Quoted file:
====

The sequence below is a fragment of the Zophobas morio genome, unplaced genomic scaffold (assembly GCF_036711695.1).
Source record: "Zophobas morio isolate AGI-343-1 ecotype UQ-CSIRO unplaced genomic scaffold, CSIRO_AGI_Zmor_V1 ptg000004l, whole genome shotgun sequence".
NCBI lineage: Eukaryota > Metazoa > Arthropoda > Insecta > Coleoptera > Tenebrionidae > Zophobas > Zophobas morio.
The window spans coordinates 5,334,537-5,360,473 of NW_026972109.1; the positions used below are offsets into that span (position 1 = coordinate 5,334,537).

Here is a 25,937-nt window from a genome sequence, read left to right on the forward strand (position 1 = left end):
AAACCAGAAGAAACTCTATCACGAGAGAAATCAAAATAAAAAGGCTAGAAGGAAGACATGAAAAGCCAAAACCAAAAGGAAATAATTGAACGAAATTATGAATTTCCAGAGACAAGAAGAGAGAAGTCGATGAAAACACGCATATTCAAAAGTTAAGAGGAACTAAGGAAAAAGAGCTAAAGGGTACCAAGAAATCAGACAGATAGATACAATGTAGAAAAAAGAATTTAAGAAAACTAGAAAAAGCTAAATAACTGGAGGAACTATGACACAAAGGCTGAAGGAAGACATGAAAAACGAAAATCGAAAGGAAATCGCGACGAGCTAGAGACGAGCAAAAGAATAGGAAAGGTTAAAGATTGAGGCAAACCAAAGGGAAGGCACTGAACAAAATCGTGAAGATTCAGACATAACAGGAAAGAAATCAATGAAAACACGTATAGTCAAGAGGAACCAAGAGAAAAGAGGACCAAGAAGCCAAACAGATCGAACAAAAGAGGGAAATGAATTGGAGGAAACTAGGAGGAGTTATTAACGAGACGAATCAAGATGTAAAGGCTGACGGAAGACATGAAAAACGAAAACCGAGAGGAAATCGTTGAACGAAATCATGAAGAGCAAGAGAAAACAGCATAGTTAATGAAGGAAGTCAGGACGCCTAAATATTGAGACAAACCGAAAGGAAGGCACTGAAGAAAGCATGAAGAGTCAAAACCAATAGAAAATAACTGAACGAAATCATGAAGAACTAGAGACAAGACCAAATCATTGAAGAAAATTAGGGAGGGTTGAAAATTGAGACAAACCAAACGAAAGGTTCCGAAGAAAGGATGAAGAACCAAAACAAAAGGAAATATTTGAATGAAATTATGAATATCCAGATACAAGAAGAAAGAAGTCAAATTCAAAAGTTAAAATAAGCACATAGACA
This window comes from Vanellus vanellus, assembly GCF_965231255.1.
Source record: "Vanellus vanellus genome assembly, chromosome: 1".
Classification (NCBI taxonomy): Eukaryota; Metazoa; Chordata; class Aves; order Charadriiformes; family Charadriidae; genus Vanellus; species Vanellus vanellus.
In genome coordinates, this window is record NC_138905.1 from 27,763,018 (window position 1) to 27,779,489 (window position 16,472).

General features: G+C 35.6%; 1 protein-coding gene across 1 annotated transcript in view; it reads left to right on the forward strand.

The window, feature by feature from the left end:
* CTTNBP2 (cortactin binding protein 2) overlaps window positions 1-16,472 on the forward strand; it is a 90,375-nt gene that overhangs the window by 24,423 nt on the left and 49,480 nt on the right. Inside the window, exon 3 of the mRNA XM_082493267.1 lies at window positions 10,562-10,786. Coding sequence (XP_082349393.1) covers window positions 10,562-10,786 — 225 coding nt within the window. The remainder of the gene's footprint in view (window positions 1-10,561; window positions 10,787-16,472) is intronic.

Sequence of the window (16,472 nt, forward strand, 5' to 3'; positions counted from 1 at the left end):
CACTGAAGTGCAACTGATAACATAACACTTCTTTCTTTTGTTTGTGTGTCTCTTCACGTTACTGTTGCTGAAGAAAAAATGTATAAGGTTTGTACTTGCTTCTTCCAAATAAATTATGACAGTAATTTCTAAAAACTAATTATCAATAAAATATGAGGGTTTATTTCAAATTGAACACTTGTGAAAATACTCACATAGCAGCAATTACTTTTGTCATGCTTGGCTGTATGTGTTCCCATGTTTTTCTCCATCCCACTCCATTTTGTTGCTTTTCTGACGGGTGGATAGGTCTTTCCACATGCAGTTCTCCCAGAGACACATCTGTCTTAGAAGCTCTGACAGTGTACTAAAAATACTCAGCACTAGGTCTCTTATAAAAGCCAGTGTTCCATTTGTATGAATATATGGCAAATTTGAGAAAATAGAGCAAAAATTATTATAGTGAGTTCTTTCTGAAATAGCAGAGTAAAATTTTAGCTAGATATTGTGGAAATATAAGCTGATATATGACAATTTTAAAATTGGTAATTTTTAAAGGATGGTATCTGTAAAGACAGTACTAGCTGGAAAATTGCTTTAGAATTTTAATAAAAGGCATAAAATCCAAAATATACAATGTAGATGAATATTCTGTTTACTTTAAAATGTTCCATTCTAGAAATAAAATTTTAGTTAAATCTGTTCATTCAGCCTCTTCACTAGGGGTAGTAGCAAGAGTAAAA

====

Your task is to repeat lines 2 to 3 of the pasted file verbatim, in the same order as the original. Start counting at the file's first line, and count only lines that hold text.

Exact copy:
Source record: "Zophobas morio isolate AGI-343-1 ecotype UQ-CSIRO unplaced genomic scaffold, CSIRO_AGI_Zmor_V1 ptg000004l, whole genome shotgun sequence".
NCBI lineage: Eukaryota > Metazoa > Arthropoda > Insecta > Coleoptera > Tenebrionidae > Zophobas > Zophobas morio.